Later in life, a traumatic incident caused David’s powers to manifest but also his mind to shatter. What’s interesting is that the writers of X-Men could never seem to agree on what was actually wrong with Legion. At one point he was described as autistic. Later, as schizophrenic. And most recently, as having multiple personalities. These are all obviously very different conditions with vastly divergent symptoms, but they’ve all been attributed to Legion and have been treated at various times as more or less interchangeable. From a psychological and neurological standpoint, this demonstrates either shoddy research or simple carelessness. But narratively, Legion has to serve the purpose that the writer wants the story to take. At first it was assumed that David’s mind “absorbed” the personalities of others around him, particularly people who had died in traumatic ways. Currently, Legion is being written as having genuinely thousands of distinct personalities living inside his brain, each one possessing a different mutant power, and all of them vying for permanent control of his body, with David having to exert a great deal of effort to remain dominant, and an even greater strain to “overpower” one or more of the personalities if he wants to use their powers. It’s implied that if he could learn to control all his personalities as once, David would be one of the most powerful beings in the universe.
Let’s look at some of the narratological implications of that. Whereas in Fight Club the main tension was between order/chaos, comfort/action, female/male, the issues dealt with in X-Men, especially when it comes to stories about Legion, are far more multifarious. Legion’s identity—quite apart from his multiple personalities—is torn between numerous often conflicting poles rather than only two. David’s father is an American born into a wealthy family; his mother is a European-Israeli Holocaust survivor with deep traumas of her own. He was born in Haifa, then moved to Paris, and spent much of his life in Scotland. Ideologically, he is similarly torn. His father is the world’s most prominent mutant rights advocate, professing a philosophy of mutual cooperation between humans and mutants, who founded a school dedicated to training young mutants in the use of their powers and protecting the status quo against both mutants and humans who would seek to destabilize it. Xavier’s beneficence, however, is drastically undermined in David’s conception by the fact of his (Xavier’s) utter absence for most of his son’s life, and his extremely ambivalent behavior toward David even after he learned of the child’s existence. For someone who had devoted his life to helping mutants, Charles Xavier managed to help his own son precious little.
Charles Xavier’s oldest friend and greatest foe, Magneto, also had a great impact on Legion’s conception of human-mutant relationships. Magneto, a “mutant supremacist” type, worked with Xavier and David’s step-father, Daniel Shomron, at the institution where his mother had been committed. Magneto’s “proactive” approach to mutant rights seems to have influenced David’s thinking – Legion is rarely portrayed as a hero; at best, he is an anti-hero, well-meaning but either incapable or unwilling to follow his father’s example, even if he shares his dream. Indeed, when Legion awoke with the power of time travel, he went back in time in an attempt to kill Magneto before he could become a supervillain; something that he believed his father should have done a long time ago, or at any point since, but who had refused to do so out of what Legion considered a misguided sense of mercy. Of course, Legion ended up accidentally killing Xavier in the past rather than Magneto, leading to the alternate-universe “Age of Apocalypse.”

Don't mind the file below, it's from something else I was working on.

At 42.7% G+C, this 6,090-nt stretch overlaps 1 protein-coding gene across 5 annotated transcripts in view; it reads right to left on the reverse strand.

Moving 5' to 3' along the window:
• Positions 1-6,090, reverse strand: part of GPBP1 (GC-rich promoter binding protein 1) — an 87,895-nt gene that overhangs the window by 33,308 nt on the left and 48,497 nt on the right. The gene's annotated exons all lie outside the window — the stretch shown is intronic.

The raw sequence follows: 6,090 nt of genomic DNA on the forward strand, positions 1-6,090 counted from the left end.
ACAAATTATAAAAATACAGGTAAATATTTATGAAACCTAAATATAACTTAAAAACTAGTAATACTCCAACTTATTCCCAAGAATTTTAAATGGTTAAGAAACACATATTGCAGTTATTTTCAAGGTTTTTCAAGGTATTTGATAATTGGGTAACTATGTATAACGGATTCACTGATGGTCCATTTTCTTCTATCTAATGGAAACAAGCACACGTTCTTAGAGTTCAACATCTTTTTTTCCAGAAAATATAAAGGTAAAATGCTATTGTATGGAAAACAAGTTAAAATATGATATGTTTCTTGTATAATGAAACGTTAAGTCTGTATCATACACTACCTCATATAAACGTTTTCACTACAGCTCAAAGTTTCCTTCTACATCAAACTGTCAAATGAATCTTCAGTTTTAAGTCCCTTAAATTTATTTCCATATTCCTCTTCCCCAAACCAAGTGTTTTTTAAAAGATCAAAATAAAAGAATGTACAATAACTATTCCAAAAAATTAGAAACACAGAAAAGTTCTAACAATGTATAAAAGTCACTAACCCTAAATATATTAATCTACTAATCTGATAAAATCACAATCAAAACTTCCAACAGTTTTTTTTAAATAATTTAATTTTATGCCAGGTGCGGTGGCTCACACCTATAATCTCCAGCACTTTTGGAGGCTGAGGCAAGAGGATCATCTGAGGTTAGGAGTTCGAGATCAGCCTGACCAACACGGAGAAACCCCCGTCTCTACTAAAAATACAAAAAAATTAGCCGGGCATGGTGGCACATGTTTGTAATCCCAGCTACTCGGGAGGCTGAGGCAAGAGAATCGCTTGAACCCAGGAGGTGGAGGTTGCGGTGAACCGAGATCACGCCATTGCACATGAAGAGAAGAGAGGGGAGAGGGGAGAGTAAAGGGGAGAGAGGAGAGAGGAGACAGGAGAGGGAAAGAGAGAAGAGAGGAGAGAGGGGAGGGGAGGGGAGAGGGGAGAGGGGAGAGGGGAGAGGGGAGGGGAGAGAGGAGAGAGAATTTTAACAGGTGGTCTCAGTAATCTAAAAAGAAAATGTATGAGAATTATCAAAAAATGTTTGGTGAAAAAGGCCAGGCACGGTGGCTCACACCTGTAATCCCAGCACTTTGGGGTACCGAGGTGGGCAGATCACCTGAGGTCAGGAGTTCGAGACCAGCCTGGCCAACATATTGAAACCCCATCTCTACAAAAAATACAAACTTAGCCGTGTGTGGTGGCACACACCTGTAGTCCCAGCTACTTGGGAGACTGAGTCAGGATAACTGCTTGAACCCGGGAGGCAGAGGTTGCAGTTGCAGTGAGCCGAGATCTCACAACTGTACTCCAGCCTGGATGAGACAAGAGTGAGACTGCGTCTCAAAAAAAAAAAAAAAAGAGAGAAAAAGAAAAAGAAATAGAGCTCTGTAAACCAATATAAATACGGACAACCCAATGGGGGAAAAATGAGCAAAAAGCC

Legion’s problem is, in large part, an issue of crippling empathy. He sympathizes, quite against his will, with a number of divergent and often mutually exclusive identities and ideals. Aside from the complicated nature of his nationality, he is incapable of successfully navigating the cognitive dissonance that comes from the multiplicity of viewpoints he has come into contact with throughout his life. When he was young, the embassy in Paris at which his mother worked was attacked by terrorists, and his step-father was killed. For the first time, David’s powers manifested; not only did he deliberately incinerate the attackers, but he also quite unintentionally absorbed the mind of the terrorist leader. Legion was later shown to also absorbed the minds of the mutants Karma and Magik, as well as a young human girl named Marci.
So we see that, whatever sort of psychological condition the writers choose to call it, Legion’s fractured consciousness is a result of fragmentation from both inside and outside himself simultaneously. The broken, decidedly post-WWII world into which David Haller emerged and which his disordered mind represents is a place where we are expected not only to contend with the inevitably hybrid identity with which we are born, but also to consider the subjective experiences and contradictory narratives of our allies and opponents as well. In a clash between conservative or even reactionary, objective forces that impel us to assert our personality upon the world as we find it, and a more multicultural, multi-perspective subjectivity, where we’re practically coerced into empathizing with groups oppressed by the majority, with alternative majorities elsewhere in the world with whom we have varying degrees of contact and understanding, and even the history (or histories) of our own society (or societies) whose narratives we think (or hope) that we’ve outgrown…
Well, that ridiculous last couple of sentences ought to give you some idea of what Legion’s got to deal with. It’s a hell of a confusing way to live, and it makes it impossible to know not only what to believe, and what’s the right thing to do, but even who we are.
(In his current ongoing series, X-Men: Legacy, David is feeling a lot better, by the way, thanks for asking.)
To Be Continued…